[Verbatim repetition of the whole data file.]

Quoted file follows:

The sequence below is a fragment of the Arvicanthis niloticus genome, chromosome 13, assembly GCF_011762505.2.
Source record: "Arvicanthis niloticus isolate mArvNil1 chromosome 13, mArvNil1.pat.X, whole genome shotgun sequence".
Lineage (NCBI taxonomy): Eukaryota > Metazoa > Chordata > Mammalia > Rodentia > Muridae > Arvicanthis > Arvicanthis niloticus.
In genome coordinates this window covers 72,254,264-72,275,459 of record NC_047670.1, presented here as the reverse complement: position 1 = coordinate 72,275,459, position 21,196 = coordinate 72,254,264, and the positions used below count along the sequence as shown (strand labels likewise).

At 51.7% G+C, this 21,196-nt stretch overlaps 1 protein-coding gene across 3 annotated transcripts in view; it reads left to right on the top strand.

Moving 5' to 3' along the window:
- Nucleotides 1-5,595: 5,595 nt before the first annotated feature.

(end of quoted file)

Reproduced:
The sequence below is a fragment of the Arvicanthis niloticus genome, chromosome 13, assembly GCF_011762505.2.
Source record: "Arvicanthis niloticus isolate mArvNil1 chromosome 13, mArvNil1.pat.X, whole genome shotgun sequence".
Lineage (NCBI taxonomy): Eukaryota > Metazoa > Chordata > Mammalia > Rodentia > Muridae > Arvicanthis > Arvicanthis niloticus.
In genome coordinates this window covers 72,254,264-72,275,459 of record NC_047670.1, presented here as the reverse complement: position 1 = coordinate 72,275,459, position 21,196 = coordinate 72,254,264, and the positions used below count along the sequence as shown (strand labels likewise).

At 51.7% G+C, this 21,196-nt stretch overlaps 1 protein-coding gene across 3 annotated transcripts in view; it reads left to right on the top strand.

Moving 5' to 3' along the window:
- Nucleotides 1-5,595: 5,595 nt before the first annotated feature.